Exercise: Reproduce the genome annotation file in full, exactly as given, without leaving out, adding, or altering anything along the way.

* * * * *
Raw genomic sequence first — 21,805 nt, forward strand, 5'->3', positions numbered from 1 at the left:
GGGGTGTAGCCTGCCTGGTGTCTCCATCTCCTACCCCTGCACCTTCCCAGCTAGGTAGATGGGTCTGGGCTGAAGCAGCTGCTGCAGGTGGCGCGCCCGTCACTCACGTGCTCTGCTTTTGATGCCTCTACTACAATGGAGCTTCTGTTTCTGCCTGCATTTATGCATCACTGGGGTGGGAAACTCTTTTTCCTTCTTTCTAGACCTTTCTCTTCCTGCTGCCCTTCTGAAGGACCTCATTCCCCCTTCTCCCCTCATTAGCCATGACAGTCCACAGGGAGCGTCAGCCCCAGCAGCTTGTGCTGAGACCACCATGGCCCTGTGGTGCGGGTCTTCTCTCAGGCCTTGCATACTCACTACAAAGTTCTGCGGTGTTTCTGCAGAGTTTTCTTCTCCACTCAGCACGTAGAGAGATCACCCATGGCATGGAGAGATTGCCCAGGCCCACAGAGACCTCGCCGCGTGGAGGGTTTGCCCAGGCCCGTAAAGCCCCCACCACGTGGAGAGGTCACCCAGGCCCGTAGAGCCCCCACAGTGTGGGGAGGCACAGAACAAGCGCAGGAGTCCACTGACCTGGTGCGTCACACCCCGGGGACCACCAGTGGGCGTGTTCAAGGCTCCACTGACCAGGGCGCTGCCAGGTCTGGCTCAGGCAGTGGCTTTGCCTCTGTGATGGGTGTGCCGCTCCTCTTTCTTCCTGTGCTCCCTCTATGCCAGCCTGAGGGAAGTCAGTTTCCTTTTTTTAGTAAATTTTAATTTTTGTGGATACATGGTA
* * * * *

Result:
Raw genomic sequence first — 21,805 nt, forward strand, 5'->3', positions numbered from 1 at the left:
GGGGTGTAGCCTGCCTGGTGTCTCCATCTCCTACCCCTGCACCTTCCCAGCTAGGTAGATGGGTCTGGGCTGAAGCAGCTGCTGCAGGTGGCGCGCCCGTCACTCACGTGCTCTGCTTTTGATGCCTCTACTACAATGGAGCTTCTGTTTCTGCCTGCATTTATGCATCACTGGGGTGGGAAACTCTTTTTCCTTCTTTCTAGACCTTTCTCTTCCTGCTGCCCTTCTGAAGGACCTCATTCCCCCTTCTCCCCTCATTAGCCATGACAGTCCACAGGGAGCGTCAGCCCCAGCAGCTTGTGCTGAGACCACCATGGCCCTGTGGTGCGGGTCTTCTCTCAGGCCTTGCATACTCACTACAAAGTTCTGCGGTGTTTCTGCAGAGTTTTCTTCTCCACTCAGCACGTAGAGAGATCACCCATGGCATGGAGAGATTGCCCAGGCCCACAGAGACCTCGCCGCGTGGAGGGTTTGCCCAGGCCCGTAAAGCCCCCACCACGTGGAGAGGTCACCCAGGCCCGTAGAGCCCCCACAGTGTGGGGAGGCACAGAACAAGCGCAGGAGTCCACTGACCTGGTGCGTCACACCCCGGGGACCACCAGTGGGCGTGTTCAAGGCTCCACTGACCAGGGCGCTGCCAGGTCTGGCTCAGGCAGTGGCTTTGCCTCTGTGATGGGTGTGCCGCTCCTCTTTCTTCCTGTGCTCCCTCTATGCCAGCCTGAGGGAAGTCAGTTTCCTTTTTTTAGTAAATTTTAATTTTTGTGGATACATGGTA